In recent years, with the popularity of sport utility vehicles, some boat builders have dubbed one or more of
their new models SUV's or sport utility vessels (perhaps because the acronym for sport utility boat has an
Stingray weighs into this class with the 200MS. After testing the 200MS in Miami, powered by the optional
diesel sterndrive - Mercury's new 1.7 DTI - I would rather call the 200MS a sporty utilitarian performance boat.
That's SUPERB for short.
If you want utility in a boat in the 20-foot range, a centre-console layout is the obvious one. With a pair of
swivelling seats behind the console, a jump seat in front of it, a cushioned engine box and some seating in the
bow, the 200MS still has plenty of open cockpit space for fishing, diving or watersports.
As for sporty, that usually means (with a centre-console at least) that the hull and deck design has modern,
flowing lines and a moulded-in swim platform. The way 200MS does performance, though, is a different matter.
The 200MS is fast enough, reaching a top speed of 42 mph at 4,450 rpm with diesel power. In acceleration tests,
the boat goes from a standstill to 20 mph in 7.2 seconds, reaching 30 mph in 10.44 seconds. Quick enough,
especially for a diesel. The 1.7 DTI, one of the new generation of clean-burning, high-revving diesels, is laden
with torque and would make an ideal powerplant for the serious fisherman. For those more comfortable with
performance and price of gasoline engines, company tests have shown almost identical speeds with gasoline-powered
4.3-litre V-6 Volvo Penta and Mercury MerCruiser sterndrives.
Like all Stingray's the 200MS is equipped with the company's patented Z-plane hull. That design uses Z-shaped
strakes that contribute added lift (for quick planing) and tight cornering capabilities.
But any 20-footer that falls into the SUPERB category had to have an edge in the kind of performance that will
really count. It has to be able to handle itself in big waves and rough weather. That's not easy for 20-footers
powered by outboards or even traditionally configured sterndrives.
The 200MS, though, is driven by a sterndrive linked to a midships-mounted engine by a jackshaft. With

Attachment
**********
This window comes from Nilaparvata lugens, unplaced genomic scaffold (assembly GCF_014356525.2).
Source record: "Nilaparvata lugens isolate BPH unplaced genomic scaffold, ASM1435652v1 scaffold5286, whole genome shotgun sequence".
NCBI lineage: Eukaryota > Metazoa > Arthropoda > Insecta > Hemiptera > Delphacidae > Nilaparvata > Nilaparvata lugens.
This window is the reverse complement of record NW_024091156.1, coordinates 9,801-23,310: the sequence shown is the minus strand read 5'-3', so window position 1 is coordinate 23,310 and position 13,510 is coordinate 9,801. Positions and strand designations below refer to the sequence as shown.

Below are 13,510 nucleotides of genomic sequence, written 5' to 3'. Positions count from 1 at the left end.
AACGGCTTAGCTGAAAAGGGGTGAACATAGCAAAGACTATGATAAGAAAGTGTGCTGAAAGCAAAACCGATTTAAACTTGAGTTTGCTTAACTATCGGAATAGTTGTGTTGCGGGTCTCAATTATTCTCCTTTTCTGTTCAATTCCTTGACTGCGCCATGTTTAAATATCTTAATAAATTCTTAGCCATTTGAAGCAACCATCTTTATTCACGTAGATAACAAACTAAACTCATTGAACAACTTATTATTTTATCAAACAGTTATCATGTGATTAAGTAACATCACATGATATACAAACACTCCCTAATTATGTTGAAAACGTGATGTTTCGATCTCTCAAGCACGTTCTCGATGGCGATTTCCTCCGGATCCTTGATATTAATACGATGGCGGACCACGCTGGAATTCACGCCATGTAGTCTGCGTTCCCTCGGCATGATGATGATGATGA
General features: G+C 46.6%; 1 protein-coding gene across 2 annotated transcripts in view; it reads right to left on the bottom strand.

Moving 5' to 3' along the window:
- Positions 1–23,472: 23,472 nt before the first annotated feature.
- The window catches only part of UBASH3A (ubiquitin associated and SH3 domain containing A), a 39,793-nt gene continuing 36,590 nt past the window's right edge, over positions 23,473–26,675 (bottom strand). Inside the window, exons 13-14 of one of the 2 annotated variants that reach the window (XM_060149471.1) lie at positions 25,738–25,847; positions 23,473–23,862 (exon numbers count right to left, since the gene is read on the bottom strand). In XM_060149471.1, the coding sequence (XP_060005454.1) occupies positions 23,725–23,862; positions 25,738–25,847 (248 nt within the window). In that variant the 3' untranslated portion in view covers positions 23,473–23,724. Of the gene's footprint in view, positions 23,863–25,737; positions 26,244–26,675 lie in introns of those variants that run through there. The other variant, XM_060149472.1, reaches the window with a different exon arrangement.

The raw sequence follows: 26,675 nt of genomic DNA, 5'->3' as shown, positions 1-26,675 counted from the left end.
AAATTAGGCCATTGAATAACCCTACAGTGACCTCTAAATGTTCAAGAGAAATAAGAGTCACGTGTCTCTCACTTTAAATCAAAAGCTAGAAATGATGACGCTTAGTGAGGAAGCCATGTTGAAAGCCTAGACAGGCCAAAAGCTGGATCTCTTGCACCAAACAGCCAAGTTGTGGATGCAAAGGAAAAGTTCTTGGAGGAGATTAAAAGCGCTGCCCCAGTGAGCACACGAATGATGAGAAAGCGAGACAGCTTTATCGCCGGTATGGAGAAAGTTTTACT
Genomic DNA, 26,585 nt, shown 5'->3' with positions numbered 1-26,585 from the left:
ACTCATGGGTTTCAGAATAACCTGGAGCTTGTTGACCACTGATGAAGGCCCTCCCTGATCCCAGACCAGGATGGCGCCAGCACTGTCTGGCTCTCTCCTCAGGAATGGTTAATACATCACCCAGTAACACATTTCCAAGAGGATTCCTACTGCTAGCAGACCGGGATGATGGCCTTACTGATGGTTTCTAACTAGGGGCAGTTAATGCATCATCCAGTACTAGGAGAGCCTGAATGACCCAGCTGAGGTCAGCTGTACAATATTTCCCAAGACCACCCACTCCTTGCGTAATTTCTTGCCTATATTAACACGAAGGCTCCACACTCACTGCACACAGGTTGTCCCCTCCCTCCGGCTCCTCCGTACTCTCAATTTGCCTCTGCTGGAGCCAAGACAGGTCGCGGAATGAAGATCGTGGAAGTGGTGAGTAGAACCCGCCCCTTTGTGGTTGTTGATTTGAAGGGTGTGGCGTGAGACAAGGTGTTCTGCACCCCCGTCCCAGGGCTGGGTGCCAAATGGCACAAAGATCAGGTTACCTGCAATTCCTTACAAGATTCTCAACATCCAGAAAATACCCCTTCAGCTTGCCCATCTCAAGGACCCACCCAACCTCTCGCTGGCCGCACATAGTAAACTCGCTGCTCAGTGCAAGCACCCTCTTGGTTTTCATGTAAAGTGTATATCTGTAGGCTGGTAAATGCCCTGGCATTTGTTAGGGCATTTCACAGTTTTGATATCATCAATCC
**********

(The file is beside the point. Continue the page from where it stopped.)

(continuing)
rear-mounted engines as the standard sterndrive configuration, you often forget about the beneficial effects of
a mid-mounted powerplant. The boat usually planes more readily and is better-balanced. In this case, the result
is a 20-footer that handles waves and rough water better than many 24-footers.
Test day in Miami took me through a very disturbed Government Cut, through large and unpredictable cross-wakes
and swells; the boat handled anything the Cut could throw at it.
The other major advantage of a mid-engine — along with a padded engine hatch for additional seating
— is a wide-open aft cockpit, ideal for fishing or watersports. While the boat I tested with the optional
T-top would be ideal for fishing, there's also an optional towing tower — perfect for wakeboarders who want
to get big air.
Stingray adds the usual fishing amenities. There's a well-designed round-edged livewell in the middle of the
aft deck area, with a large drained fishbox (also great for storing wet lines or other gear) to each side. There's
rod storage in the coamings, built-in tackle trays in the side of the console and flush-mounted rod holders in
the aft side decks. Recessed cleats, helping avoid snagged fishing lines, are a thoughtful touch.
A portable cooler fits neatly into a locker/jump seat forward of the centre console. There's even more storage
in drained lockers under the bow seats; the centre-console locker is huge.
With a full fibreglass liner, the cockpit cleans up easily with a hose and scrub brush. Your fishing buddies
might not mind the grime, but your sporty pals will appreciate your boat's ability to change roles with ease.
Boats and Places Magazine